Solar Eclipse: Don’t Be Kept in the Dark


With excitement building for the solar eclipse on Monday, August 21, we wanted to share a document called The Solar Eclipse is Coming, which was prepared last spring by Upper School teacher Martin Schmidt and the students in his Honors Astronomy & Weather class. Not only does the fact sheet explain the science behind an eclipse, it includes the timeline for the Baltimore area. The student astronomers also stress the importance of never looking directly at the sun during a total or partial eclipse.

The following facts are from The Solar Eclipse is Coming:
  • A solar eclipse occurs when the moon blocks our view of the sun.
  • The total eclipse will be visible on a long narrow path (the path of totality) extending from Oregon to South Carolina. The maximum time of total eclipse on the path of totality is 2 minutes and 40 seconds.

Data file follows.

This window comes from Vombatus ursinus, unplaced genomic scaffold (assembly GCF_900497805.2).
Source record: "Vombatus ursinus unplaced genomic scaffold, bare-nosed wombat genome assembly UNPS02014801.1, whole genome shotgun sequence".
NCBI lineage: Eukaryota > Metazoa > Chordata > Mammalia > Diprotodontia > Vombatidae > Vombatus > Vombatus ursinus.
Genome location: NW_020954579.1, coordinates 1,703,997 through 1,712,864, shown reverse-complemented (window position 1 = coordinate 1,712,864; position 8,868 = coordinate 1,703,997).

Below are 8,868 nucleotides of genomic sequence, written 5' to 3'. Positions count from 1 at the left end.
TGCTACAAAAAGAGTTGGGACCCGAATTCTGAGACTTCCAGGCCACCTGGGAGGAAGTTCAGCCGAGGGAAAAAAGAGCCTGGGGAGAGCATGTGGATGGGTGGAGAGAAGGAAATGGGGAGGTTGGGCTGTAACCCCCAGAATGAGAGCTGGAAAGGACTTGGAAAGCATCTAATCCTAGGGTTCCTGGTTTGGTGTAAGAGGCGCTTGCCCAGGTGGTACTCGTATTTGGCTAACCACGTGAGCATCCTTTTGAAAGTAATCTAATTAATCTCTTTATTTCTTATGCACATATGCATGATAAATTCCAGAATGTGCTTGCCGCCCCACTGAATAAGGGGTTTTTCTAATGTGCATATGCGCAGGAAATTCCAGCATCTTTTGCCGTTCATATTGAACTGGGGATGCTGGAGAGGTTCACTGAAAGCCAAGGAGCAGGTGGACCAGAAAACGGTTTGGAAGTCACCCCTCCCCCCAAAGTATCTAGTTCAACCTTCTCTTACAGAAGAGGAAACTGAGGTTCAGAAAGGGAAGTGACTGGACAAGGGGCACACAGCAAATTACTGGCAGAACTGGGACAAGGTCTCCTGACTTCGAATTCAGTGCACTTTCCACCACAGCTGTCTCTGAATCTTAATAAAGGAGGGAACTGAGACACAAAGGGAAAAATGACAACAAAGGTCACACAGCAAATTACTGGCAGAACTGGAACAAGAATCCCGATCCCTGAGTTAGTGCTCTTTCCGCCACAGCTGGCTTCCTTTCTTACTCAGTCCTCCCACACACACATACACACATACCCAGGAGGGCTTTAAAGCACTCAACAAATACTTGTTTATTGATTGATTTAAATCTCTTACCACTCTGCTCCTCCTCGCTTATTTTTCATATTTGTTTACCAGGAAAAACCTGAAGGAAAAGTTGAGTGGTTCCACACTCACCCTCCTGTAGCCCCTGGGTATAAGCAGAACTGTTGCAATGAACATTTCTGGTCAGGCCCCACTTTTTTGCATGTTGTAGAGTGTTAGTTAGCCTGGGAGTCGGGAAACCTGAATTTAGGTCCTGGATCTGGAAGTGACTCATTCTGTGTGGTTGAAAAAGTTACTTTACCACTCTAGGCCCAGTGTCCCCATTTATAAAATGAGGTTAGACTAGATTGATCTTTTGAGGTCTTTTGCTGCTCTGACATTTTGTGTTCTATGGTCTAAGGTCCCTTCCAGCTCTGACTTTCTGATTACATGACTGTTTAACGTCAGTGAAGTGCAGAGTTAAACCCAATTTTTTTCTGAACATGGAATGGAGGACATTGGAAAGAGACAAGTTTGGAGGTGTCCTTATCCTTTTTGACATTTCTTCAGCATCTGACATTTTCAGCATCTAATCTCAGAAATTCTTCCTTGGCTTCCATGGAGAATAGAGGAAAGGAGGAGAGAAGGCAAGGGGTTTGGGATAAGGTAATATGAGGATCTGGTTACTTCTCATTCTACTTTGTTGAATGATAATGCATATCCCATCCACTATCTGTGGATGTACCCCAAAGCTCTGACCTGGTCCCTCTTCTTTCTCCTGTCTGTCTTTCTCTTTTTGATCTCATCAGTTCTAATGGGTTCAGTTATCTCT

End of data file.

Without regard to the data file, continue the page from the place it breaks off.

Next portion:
• Both in the totality path and everywhere else, there will be a partial eclipse for over 2 hours as the moon moves gradually across the face of the sun to a maximum coverage, then gradually moves off. This extended partial eclipse is what will be visible in the Baltimore area. The duration of the eclipse in Baltimore will be: 2 hours and 43 minutes.
  • The eclipse timeline for Baltimore on Monday, August 21 is:
    • Partial eclipse begins at 1:18 p.m.
    • Maximum eclipse is at 2:42 p.m. when coverage will be about 80%
    • Partial eclipse ends at 4:01 p.m.

While Baltimore is not on the “path of totality” and will only experience a partial eclipse, many members of our community will be traveling to viewing locations across the country. If you are planning to watch the eclipse, send a picture of you and your location to mbower@mcdonogh.org for a post-eclipse photo essay.


Directions   |    Site Map   |   Contact   |   Employment   |   Privacy Policy   |   Directory   |   Campus Map   |   Library   |   School Store   |   Support McDonogh

McDonogh School | 410.363.0600 |
8600 McDonogh Road | Owings Mills | Maryland | 21117